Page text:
Lockrey wondered where the people were. They couldn’t have been gone long – doors to tight-packed cottages swung loose on hinges and smoke still curled from chimneys.
The captain glanced around the nondescript hamlet and said aloud, talking to himself, “They haven’t gone far.” He looked down the length of the central road that ran parallel to the Mavornian Ocean, just visible in the distance, and whispered, “What are we meant to dig for here? Warriors cannot work in riddles. I need more information.”
He started to head back to the army when something caught his eye. Lockrey noticed it, too: a reflection. He lifted the reins, leading his raysol toward the temple in the village green. The captain’s jowls twitched and his eyes narrowed. “Oh, they make this so easy,” he said and rode back to his deputies.
“They have locked themselves in the temple,” he told them. “Destroy it.”
“Shall we take the men for labor, first?”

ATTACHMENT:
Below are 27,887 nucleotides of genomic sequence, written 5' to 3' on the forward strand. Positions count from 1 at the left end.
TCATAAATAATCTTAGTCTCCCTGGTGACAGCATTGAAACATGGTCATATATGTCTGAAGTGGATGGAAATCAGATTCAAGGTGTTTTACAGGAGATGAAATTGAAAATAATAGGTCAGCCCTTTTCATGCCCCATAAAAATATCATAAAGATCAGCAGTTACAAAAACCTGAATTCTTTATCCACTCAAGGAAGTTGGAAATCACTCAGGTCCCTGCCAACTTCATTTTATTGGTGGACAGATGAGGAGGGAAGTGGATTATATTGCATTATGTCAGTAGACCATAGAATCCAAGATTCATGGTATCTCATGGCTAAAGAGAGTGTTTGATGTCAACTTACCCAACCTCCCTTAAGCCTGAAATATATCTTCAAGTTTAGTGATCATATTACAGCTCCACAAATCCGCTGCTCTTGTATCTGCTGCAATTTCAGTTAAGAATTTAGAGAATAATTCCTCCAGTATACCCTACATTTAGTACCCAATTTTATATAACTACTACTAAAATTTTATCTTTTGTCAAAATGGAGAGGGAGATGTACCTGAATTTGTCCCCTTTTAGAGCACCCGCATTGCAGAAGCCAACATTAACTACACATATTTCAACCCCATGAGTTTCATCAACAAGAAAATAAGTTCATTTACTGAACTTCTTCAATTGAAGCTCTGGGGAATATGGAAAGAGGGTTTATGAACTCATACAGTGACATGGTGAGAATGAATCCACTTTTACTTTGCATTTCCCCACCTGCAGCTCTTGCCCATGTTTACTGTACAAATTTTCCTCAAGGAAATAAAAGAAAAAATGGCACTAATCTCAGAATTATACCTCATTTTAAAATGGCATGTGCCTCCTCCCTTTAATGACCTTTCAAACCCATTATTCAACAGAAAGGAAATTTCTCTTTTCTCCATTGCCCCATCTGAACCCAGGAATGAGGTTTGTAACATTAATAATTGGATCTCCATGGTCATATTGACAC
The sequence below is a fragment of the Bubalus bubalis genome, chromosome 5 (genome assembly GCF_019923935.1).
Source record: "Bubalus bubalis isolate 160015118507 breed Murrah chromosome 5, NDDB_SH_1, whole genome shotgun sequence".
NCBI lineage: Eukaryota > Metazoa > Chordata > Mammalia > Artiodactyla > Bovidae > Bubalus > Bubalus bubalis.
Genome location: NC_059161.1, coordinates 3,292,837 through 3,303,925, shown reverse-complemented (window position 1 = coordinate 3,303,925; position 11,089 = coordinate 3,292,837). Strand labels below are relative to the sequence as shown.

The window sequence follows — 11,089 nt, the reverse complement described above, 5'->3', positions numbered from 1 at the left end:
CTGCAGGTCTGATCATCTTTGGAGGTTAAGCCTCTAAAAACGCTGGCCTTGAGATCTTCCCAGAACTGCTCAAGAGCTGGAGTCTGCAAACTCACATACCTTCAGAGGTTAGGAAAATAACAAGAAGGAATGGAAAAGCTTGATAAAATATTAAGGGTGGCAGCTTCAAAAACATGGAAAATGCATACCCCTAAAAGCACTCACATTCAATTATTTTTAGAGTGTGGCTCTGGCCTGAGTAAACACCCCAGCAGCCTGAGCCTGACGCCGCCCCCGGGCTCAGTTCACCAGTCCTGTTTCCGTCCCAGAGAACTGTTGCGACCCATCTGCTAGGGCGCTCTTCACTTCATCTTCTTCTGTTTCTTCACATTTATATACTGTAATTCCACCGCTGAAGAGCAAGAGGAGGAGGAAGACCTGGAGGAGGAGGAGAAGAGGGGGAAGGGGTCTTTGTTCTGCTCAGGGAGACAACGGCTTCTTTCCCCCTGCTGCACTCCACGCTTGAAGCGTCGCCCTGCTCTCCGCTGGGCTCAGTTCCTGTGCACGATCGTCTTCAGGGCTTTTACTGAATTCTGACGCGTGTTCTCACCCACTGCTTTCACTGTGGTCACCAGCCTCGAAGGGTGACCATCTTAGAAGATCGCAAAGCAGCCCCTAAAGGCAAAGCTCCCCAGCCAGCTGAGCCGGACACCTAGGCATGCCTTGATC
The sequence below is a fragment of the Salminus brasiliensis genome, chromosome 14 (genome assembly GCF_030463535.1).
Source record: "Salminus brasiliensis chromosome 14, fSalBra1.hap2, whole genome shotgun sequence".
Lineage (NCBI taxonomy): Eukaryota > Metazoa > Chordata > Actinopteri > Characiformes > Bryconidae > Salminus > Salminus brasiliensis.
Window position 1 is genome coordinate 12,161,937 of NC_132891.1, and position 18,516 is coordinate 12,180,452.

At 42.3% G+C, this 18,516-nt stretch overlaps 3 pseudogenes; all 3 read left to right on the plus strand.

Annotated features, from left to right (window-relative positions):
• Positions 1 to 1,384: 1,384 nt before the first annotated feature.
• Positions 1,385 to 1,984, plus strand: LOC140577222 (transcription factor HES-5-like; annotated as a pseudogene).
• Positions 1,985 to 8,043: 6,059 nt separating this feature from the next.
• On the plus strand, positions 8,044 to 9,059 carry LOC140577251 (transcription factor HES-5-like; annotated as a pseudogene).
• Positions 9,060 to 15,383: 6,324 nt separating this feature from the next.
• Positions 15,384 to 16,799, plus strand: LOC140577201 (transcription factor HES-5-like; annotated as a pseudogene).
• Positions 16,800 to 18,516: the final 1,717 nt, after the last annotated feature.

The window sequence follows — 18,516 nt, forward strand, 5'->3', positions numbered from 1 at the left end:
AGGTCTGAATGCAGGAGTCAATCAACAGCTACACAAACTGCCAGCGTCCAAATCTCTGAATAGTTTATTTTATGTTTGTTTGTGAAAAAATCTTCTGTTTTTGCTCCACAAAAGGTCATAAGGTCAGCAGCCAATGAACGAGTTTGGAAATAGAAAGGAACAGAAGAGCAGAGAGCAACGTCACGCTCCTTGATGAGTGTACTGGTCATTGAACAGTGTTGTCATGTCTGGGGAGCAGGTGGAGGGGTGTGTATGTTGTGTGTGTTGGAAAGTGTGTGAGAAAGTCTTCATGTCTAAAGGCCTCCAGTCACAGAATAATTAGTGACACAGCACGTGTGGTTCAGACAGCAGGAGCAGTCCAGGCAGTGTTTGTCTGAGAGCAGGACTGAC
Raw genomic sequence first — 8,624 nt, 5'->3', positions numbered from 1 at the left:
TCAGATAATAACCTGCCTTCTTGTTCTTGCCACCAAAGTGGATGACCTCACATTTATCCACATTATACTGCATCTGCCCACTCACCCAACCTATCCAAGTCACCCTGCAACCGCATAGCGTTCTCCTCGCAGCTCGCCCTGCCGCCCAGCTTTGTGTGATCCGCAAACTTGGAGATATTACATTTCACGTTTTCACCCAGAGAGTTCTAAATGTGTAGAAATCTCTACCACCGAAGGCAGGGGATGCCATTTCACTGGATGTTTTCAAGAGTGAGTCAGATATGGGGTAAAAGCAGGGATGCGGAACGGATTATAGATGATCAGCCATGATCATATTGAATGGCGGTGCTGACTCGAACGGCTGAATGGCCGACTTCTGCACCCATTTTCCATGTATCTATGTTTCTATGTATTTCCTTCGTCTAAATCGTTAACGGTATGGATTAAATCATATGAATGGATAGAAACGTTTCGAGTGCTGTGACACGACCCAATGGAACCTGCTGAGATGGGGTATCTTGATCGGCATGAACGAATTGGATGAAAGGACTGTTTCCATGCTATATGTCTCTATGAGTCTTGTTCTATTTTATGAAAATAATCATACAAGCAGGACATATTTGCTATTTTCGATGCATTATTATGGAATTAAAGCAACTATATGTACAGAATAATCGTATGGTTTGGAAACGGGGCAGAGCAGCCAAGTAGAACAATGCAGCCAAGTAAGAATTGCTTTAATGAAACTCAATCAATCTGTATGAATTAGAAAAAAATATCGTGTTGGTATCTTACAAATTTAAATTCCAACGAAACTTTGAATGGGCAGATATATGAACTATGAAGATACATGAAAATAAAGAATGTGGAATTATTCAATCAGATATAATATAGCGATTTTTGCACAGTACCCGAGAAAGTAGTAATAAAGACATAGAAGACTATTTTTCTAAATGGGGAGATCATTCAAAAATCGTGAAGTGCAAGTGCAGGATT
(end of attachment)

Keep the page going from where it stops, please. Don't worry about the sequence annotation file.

“No, waste of time. Burn it. We will capture men from Mythenrock’s army; if we need more, I’ll request a slave transfer from Vardra.”
“It’s made of crystal; does that burn?” one of the deputies asked, tentatively.
“That’s what the girl-child is for. Let her brother handle it.”
With that, Lockrey was again riding in the cart, which sped along, throwing the children from side to side. The cressl around them bawled, their fanged faces contorting with naked hunger. As they reached the farmland on the outskirts of the village, the army halted, though the beasts were like coiled springs, scratching at the ground.
Through their lines, a man, who, Lockrey guessed, was the captain’s second, approached the cart and said, “Is the martyr prepared?”
“Yes, Marshall Dregna,” said the boy, standing to attention. “I have taught her what to do. She is ready to be received by the eternal kingdom.”
“Good. The time has come.”
He waited while the children clambered onto the back of his raysol, then rode, with Lockrey hovering beside them, through the lines of cressl to the edge of the village. With a nod from the captain, Dregna put them down again and they walked toward the temple, holding hands.
When they reached it, the boy held out a tentative fist and knocked.